beyond the grief of the family that lost one of their own even as we wait for outside investigators to deliver their judgment on what took place, we have a pain now that reminds us that our community lives around a chasm. a racial gulf in which black residents and white residents experience every facet of life differently. at a time like this, i might point to all of the hard work we have done over 7 years over things like police professionalism and accountability, things from bias and deescalation to changing our approach to officer recruitment, training and promotion but events compel me to acknowledge that whatever we've done has not been nearly enough. as long as a traffic stop is a completely different experience for a black driver than it is for a white driver, we know we have not done nearly enough. we know that as long as police
departments -- and this is true of my own -- do not reflect the community they serve and their -- in their make-up, we have not done enough. we had an emotional town hall meeting and one woman told me that her 7-year-old grandson has already learned to fear the police. she said that's not what's supposed to happen in america or in indiana or anywhere in 2019. and she's right. we accept responsibility. i accept responsibility for the work that is left to be done. so, in the wake of that tragedy, we have been redoubling our partnerships with community and civil rights leaders, tearing down walls of mistrust, reassessing policing and oversight, redesigning training, reimagining recruiting, and transforming relationships. we are underway on that right now. i believe in our plan and i believe in my city and i believe we will come together to struggle and repair, and come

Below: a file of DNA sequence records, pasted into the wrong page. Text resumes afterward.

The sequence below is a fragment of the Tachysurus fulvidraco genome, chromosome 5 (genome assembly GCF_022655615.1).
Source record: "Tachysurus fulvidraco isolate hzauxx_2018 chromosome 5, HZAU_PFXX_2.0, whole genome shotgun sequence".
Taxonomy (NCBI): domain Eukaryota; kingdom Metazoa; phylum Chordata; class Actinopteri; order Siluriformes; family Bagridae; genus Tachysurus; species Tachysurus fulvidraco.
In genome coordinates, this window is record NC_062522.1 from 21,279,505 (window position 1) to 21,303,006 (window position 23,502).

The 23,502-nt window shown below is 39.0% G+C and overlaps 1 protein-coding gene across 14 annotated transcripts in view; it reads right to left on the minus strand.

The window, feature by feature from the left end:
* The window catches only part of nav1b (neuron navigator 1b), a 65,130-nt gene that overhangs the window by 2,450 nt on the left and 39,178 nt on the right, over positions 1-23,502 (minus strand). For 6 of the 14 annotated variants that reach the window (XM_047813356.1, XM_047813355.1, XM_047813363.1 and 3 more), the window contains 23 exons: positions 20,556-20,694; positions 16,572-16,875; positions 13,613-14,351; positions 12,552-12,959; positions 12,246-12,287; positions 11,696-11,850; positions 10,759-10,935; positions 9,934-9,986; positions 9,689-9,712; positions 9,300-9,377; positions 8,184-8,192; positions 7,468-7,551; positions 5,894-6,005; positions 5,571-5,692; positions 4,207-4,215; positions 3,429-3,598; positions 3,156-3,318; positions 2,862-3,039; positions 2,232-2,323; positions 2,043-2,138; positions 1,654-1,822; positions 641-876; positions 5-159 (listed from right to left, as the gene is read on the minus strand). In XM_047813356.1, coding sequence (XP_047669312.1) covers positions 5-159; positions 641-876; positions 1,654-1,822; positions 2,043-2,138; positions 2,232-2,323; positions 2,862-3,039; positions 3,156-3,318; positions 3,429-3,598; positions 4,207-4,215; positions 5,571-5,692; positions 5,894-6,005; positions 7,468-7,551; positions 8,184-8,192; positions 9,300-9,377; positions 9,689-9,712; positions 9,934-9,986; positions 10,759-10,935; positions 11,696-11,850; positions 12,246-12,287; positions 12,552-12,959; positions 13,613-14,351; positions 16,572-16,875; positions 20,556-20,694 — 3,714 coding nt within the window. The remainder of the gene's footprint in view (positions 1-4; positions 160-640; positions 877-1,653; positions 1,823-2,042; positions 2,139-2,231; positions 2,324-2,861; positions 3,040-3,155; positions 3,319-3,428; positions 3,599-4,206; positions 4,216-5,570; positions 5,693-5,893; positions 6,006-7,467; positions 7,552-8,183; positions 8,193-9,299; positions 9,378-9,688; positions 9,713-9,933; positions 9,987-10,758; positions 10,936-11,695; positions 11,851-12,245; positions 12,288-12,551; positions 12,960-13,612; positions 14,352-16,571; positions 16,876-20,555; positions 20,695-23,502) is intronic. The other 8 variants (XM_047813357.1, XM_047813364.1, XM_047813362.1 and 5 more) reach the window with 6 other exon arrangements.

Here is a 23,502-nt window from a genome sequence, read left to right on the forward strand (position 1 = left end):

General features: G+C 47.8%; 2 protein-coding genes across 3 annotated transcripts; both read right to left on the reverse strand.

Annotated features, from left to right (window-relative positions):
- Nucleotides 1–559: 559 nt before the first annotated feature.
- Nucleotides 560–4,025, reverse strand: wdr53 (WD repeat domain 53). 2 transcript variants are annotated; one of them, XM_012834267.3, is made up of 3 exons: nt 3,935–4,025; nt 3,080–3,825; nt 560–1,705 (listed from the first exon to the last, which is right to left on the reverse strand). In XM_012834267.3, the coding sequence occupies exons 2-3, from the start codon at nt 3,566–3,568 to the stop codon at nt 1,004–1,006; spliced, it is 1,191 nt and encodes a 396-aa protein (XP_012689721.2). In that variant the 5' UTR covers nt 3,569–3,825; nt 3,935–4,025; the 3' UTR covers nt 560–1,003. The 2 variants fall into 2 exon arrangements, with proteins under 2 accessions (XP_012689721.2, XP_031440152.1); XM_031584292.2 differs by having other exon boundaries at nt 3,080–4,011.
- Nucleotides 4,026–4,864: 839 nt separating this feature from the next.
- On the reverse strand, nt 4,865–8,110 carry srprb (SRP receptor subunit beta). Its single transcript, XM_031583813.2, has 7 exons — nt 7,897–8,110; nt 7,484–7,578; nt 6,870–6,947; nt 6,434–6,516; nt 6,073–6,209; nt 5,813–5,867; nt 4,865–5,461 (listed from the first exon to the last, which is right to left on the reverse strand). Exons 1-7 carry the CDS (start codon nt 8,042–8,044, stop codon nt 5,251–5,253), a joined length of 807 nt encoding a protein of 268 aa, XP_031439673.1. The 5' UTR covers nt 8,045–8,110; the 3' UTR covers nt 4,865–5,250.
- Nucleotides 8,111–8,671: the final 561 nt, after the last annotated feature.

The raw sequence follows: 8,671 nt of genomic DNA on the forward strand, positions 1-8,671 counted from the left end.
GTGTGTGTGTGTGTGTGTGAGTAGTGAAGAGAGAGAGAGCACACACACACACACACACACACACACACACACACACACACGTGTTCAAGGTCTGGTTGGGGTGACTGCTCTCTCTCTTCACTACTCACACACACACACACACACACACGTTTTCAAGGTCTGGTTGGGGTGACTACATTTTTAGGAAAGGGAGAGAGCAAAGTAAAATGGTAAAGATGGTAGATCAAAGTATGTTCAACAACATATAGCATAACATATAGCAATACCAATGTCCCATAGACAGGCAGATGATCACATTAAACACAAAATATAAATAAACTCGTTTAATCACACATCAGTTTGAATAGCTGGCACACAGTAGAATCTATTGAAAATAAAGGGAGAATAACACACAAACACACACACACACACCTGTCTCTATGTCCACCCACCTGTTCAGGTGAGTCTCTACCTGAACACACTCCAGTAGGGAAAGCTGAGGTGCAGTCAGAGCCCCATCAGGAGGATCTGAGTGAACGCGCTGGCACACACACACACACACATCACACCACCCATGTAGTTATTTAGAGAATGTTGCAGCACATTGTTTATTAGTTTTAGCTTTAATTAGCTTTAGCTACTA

out stronger in the broken laces. >> [applause] >> this will be a painful process, not only for black residents who feel left behind and lied to far too many times, but for law enforcement community that is going to have to face some hard truths. recently, i warned newly sworn in police officers that their work takes place in the shadow of systemic racism, and the union felt it was disparaging. i intended no disparagement. my point is that every police officer, every citizen, and every mayor lives within this shadow, which means everyone has to be part of the solution. when a white elected official or politician is confronted with racial concerns, pundits often go right to the political terms, and we see articles about white politician, black problems. i am asked how i'm going to earn